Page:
While running away from home for reasons that are eminently defensible, Emilie’s plans to stow away on the steamship Merry Bell and reach her cousin in the big city go awry, landing her on the wrong ship and at the beginning of a fantastic adventure.
Taken under the protection of Lady Marlende, Emilie learns that the crew hopes to use the aether currents and an experimental engine, and with the assistance of Lord Engal, journey to the interior of the planet in search of Marlende’s missing father.
With the ship damaged on arrival, they attempt to traverse the strange lands on their quest. But when evidence points to sabotage and they encounter the treacherous Lord Ivers, along with the strange race of the sea-lands, Emilie has to make some challenging decisions and take daring action if they are ever to reach the surface world again.
First thoughts: My experience of the Steampunk genre is that it consistently provides books that I either love or loath. When executed well, it often offers us worlds with aether, Victoriana and fantastical science and magical systems. But just like 200year old pistols, these novels have got to get close to the reader, or they miss their mark. So was this a hit or miss?
The blurb is right that this is “a fantastic adventure” and made me think of all the Jules Verne stories I so loved as a child. The cover design depicts the journey which changes Emilie’s life and fits with the genre and overall feel of the book.
Plot: The story unfolds wonderfully, starting with a chapter that reels the reader in by piquing their curiosity and then heightening the interest with lots of action – there is no shortage of drawn pistols! :-). I would have liked a couple more sub-plots, but it has an understated elegance as a light read — rating 3.5/5.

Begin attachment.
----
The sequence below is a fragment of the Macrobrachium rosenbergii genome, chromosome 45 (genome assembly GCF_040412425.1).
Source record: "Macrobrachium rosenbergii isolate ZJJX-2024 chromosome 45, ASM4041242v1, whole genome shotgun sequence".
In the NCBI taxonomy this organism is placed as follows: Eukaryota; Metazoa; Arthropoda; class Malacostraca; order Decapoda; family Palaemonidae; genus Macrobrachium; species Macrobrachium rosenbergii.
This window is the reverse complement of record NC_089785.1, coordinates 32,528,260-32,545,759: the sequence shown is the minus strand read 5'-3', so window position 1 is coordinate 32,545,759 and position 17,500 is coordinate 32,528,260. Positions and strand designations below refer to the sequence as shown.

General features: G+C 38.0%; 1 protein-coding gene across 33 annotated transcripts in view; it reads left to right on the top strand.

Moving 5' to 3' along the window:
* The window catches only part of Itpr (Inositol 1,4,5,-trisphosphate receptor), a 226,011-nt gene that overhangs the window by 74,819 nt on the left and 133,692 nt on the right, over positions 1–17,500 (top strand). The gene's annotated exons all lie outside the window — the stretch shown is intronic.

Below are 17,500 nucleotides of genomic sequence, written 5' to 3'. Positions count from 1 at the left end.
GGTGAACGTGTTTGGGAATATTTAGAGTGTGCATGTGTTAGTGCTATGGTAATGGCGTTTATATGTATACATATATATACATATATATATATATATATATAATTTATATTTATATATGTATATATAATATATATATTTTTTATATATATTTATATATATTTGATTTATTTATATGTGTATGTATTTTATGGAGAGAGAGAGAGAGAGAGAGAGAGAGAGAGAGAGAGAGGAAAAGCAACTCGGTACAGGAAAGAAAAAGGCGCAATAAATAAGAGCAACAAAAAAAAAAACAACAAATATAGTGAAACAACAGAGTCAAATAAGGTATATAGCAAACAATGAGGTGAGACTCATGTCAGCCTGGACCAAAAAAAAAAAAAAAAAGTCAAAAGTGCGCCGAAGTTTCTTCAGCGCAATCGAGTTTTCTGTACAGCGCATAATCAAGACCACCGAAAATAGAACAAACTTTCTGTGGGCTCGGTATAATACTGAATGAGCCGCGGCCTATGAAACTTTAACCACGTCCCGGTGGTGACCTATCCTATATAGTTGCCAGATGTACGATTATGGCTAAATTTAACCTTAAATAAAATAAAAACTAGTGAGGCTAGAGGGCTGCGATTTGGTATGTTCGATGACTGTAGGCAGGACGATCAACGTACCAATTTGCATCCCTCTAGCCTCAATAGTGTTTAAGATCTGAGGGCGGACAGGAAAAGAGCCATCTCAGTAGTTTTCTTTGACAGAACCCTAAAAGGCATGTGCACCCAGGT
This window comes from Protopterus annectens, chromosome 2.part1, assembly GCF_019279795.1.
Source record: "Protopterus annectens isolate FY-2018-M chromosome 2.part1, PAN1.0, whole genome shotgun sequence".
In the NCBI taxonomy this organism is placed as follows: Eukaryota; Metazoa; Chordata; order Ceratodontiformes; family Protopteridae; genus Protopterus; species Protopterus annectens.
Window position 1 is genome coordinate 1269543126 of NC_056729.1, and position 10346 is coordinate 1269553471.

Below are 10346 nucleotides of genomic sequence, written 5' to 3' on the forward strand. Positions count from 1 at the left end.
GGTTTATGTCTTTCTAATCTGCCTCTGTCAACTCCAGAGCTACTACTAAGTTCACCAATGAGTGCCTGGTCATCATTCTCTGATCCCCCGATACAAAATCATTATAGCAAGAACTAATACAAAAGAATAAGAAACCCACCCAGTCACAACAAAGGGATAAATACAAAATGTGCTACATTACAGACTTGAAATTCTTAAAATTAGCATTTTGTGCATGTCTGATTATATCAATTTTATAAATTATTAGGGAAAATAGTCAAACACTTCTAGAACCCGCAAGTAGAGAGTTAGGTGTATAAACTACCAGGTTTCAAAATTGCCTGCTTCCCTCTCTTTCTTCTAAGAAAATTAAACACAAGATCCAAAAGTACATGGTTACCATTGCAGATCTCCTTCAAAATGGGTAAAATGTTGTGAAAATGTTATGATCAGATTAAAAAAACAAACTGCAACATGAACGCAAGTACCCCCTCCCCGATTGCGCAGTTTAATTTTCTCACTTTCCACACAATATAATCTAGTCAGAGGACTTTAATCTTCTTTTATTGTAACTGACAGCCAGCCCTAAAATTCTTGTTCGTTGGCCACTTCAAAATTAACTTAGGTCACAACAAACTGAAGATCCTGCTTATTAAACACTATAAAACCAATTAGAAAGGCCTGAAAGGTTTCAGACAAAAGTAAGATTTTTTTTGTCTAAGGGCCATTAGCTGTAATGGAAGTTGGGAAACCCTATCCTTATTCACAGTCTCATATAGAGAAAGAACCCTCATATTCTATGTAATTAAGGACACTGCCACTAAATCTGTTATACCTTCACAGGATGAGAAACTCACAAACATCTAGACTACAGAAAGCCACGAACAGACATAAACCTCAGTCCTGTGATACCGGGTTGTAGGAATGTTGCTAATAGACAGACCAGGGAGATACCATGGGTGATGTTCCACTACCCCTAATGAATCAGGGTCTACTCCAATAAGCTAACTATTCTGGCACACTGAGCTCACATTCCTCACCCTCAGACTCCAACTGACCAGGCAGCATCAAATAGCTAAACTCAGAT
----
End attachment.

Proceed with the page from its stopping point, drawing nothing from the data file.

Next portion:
Pacing: The start is promising, and the journeys by dirigible and ship are fascinating and often imbued with a sense of danger. I loved that Martha Wells kept me invested in the story by creating an air of suspense about whether the dirigible or ship would be able to overcome all the obstacles.
Emilie and her companions have to overcome glitchy magic and experimental science, a villain, unfriendly inhabitants and more. After a third of the novel, I found the pace dropped off, which meant I ended up putting the book aside and reading something else in between. Still, there was never a question of me not returning to Emilie #1. Rating 3 out of 5.
Characters: Lady Marlende, while being a ‘proper’ lady is also progressive; she’s not interested in being conventional and makes a brilliant role model for Emilie. Two of my favourite characters – Kenar and Rani – aren’t from Emilie’s world, but from the Hollow World. Lord Engal’s a bit of a mystery. I think we’ll get to know him as the series progresses, as we don’t get very close to him here.
Our main character, Emilie, is likeable, but I didn’t entirely fall in love with her. I enjoyed her friendship with Kenar and Rani and her admiration of Lady Marlende. The women don’t shrink back from defending themselves in battle unless retreat is wise! For the romantics out there: yes, there’s a hint of a love interest 🙂 – rating: 3.5 out of 5
World-Building: When it comes to the world-building, I almost feel like retracting that I called this a light read under plot! There’s a significant amount of detail that goes into creating Emilie’s home and the Hollow World. Martha Wells’ descriptive style seems effortless and wonderfully vivid. I loved this aspect of the book! – rating: 5 out of 5
Final thoughts: Emilie and the Hollow World is a fun read, packed with adventure and imagination. It hits the mark for steampunk and tips its hat to classic novels. The ending is perfect in that it completes this adventure, but makes the reader eager to carry on with the series. 3.6 out of 5
Recommended to: Fans of Jules Verne and any well-executed steampunk lit, it’s got a younger rather than more mature YA feel to it, and that works perfectly for the story that it is.
Thank you to Strange Chemistry and Netgalley, for my e-ARC of Emilie and the Hollow World, which I received in exchange for an honest review. A Free Excerpt from Chapter One is Available on Martha Well’s site, click here.
Have you read it? What did you think?